We were enjoying our coffee this morning when Sea Ya came up to our boat. We had talked yesterday about going to Egg Island to snorkel the wreck and check out the area. They were ready to go, so we picked up anchor and headed out, too. We planned to go to the west side of Egg Island where we had anchored a couple times last year. There is a nice beach there and lots of coral to snorkel. It was rough on the west side, so we turned around and went to a cove with a beach on the south end that we had passed earlier.
|when there are 2 boats on the water, it's a race|
|and we're in the lead|
|squall moving the opposite way|
After we both anchored, Phil jumped in and swam to check out his anchor. Then he came over to check ours. He had found a huge conch that was different than the others we have seen. So he wanted to swim the area to look for more. We ended up taking our dinghy and checking out the rocky points of the bay for fish. We now snorkel holding the dinghy by a rope that runs the length of the dingy. Dave, and sometimes both of us, carry a Hawaiian sling spear for fishing. They are propelled by stretching rubber tubing, similar to shooting a bow. The Bahamas don’t allow anything with a trigger, maybe because they don’t allow firearms either. I am usually happy with just viewing the fish and keeping the dinghy near Dave. You want to get the fish in the dinghy asap. Dave spear fished 2 strawberry grouper and 1 flounder. We also found a couple conch.
We took everything to shore to clean. If you clean the fish off the back of your boat, you may draw predators to the area. Then you can’t swim off of your boat. We made a make shift table to clean everything in the water, like our friend, Cracky, did in the Exumas. It wasn’t the same without his umbrella for shade. After Dave removed the conch from the shell, Phil cleaned them. He had a dish he wanted to make with them. These conch were different to clean. We had noticed discarded shells that had the entire pointed end cut off to get the meat out. So that’s what Dave did. The “foot” was larger & softer, but tougher. We weren’t sure if we should eat that part, but kept it. Phil looked up this type of conch and thought it was called king conch.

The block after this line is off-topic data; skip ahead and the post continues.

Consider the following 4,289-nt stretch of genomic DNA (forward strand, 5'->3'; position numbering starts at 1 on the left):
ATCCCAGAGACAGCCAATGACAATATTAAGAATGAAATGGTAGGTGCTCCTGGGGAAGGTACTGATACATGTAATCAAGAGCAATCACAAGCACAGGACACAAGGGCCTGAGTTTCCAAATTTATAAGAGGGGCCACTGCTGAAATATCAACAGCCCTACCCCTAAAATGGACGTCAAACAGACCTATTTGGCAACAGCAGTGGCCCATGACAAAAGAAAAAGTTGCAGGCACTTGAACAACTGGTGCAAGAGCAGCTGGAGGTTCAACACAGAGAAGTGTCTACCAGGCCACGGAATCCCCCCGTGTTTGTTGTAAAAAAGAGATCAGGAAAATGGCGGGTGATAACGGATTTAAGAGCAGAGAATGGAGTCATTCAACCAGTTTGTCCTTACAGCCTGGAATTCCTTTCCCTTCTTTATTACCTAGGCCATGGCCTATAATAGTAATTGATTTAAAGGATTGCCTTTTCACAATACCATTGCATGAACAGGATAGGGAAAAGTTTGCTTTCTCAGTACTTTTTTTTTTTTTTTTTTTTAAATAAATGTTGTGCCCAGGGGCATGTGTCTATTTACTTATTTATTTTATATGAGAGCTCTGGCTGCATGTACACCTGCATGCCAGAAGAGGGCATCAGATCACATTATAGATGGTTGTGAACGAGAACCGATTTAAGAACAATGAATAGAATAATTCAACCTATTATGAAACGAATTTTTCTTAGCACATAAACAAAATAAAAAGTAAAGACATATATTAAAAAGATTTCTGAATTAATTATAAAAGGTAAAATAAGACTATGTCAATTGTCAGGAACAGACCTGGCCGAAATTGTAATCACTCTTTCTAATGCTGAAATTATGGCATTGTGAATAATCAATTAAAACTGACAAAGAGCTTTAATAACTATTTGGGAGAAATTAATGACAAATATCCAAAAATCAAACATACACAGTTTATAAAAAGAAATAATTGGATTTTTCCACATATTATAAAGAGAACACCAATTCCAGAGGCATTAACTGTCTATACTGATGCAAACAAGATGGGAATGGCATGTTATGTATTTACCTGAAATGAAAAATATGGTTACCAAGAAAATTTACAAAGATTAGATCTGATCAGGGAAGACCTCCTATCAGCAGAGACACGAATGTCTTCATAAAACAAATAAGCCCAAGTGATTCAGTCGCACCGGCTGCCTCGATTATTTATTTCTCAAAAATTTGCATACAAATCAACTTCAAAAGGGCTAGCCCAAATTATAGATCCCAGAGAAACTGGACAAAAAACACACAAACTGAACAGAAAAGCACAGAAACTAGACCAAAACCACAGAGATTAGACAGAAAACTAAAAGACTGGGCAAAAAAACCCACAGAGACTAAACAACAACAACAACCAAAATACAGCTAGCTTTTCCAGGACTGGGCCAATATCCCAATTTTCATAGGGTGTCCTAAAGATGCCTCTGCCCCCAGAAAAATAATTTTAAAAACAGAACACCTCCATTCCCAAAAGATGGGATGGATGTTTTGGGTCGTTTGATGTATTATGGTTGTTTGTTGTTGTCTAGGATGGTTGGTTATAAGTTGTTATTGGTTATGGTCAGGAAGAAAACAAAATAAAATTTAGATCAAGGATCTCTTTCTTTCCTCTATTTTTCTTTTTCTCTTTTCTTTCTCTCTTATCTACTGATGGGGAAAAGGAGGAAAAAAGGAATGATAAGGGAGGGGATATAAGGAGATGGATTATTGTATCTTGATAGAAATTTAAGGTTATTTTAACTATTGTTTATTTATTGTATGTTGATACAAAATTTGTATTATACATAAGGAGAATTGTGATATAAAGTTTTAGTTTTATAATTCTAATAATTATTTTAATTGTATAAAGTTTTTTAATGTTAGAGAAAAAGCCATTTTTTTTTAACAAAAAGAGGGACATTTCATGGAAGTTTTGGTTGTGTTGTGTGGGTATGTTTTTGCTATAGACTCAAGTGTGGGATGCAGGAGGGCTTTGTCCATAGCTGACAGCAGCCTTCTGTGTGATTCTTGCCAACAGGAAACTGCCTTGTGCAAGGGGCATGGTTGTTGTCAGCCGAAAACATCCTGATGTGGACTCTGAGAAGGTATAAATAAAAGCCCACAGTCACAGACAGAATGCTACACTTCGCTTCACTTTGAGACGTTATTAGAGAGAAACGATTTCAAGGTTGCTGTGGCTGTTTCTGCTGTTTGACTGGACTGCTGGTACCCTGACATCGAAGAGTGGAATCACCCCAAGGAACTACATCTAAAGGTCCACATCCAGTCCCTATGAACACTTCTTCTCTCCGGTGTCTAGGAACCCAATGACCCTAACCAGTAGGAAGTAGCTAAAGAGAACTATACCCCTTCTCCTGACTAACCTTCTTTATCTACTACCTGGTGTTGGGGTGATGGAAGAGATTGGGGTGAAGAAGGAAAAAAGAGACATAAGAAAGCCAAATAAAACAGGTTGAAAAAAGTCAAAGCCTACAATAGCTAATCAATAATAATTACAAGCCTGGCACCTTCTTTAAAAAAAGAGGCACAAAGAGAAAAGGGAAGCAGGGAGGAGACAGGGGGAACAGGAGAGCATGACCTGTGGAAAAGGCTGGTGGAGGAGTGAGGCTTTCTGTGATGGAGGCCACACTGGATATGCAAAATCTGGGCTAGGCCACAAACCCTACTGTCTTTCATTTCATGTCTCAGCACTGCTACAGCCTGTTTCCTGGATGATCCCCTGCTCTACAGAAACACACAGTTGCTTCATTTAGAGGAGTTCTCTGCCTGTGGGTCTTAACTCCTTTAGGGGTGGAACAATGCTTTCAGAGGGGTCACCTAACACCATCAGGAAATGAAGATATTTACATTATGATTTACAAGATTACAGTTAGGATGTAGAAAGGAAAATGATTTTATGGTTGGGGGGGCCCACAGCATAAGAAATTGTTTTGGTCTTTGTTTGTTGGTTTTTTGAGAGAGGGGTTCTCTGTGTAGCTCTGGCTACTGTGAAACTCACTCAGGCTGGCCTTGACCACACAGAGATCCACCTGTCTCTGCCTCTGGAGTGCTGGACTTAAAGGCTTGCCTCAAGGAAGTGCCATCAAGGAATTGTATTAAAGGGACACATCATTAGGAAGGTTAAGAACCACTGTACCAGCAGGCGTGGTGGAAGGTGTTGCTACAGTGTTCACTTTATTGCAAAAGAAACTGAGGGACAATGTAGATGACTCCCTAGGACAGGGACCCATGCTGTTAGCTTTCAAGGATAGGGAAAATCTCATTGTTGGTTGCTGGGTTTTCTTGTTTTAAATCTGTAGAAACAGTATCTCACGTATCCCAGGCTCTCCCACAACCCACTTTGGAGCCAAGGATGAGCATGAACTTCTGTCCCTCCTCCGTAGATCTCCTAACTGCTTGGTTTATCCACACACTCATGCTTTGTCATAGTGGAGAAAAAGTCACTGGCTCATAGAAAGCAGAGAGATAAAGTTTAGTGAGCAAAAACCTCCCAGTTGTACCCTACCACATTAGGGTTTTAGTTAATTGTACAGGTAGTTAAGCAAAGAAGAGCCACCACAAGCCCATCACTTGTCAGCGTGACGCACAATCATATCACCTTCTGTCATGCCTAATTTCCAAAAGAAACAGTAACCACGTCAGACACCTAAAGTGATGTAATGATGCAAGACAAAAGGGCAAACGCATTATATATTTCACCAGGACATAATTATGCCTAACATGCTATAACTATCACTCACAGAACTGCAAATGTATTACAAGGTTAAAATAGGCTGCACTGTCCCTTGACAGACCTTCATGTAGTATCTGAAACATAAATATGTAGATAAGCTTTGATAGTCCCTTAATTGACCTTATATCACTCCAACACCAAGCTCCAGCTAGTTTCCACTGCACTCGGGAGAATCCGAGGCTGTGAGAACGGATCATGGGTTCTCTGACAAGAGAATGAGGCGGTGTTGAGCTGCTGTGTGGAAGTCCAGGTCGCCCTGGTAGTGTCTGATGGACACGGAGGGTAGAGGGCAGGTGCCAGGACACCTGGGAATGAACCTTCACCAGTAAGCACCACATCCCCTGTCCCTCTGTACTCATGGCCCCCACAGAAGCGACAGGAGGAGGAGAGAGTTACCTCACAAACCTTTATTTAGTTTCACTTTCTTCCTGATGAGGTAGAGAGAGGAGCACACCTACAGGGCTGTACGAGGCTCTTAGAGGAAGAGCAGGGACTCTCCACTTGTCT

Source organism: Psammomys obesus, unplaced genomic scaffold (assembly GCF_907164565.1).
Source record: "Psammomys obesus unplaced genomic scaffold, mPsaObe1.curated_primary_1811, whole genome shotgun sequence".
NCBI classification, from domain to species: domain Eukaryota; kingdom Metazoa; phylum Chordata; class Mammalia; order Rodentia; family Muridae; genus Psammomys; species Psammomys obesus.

|filleting the flounder|
|king conch or helmet conch, points are blunted compared to queen conch|
|different look than queen conch|
|Teresa's new earrings|
We decided to have a bonfire on the beach. We went back to our boats to change clothes. We put the fish in foil with seasoning and brought it back to the beach. We cooked the fish and heated baked beans over the fire. Phil’s conch dish was a warm tomato based dish. The conch were still kind of chewy. Not sure if they needed to cook longer, or if that’s the way there were. Teresa brought marshmallow, so we roasted them for dessert. We wouldn’t bother with flounder again. Too many bones through out the meat.
|starting our bonfire|
|found the playground|
|our boats in the background|
|awesome beach for a bonfire|
|have previously boxed wine, will travel|
It was fun to enjoy a bonfire on the beach, but the bugs were horrible. We used bug spray, which we hate. Back at the boat, we had to shower to get rid of the bug spray. We had a rough night sleeping with more no-see-ums in the boat.
|doesn't get more peaceful than this|
|beautiful sky tonight|
|couldn't get over the beautiful sky tonight|
|moving the table closer to the fire to help keep the bugs away, didn't work|
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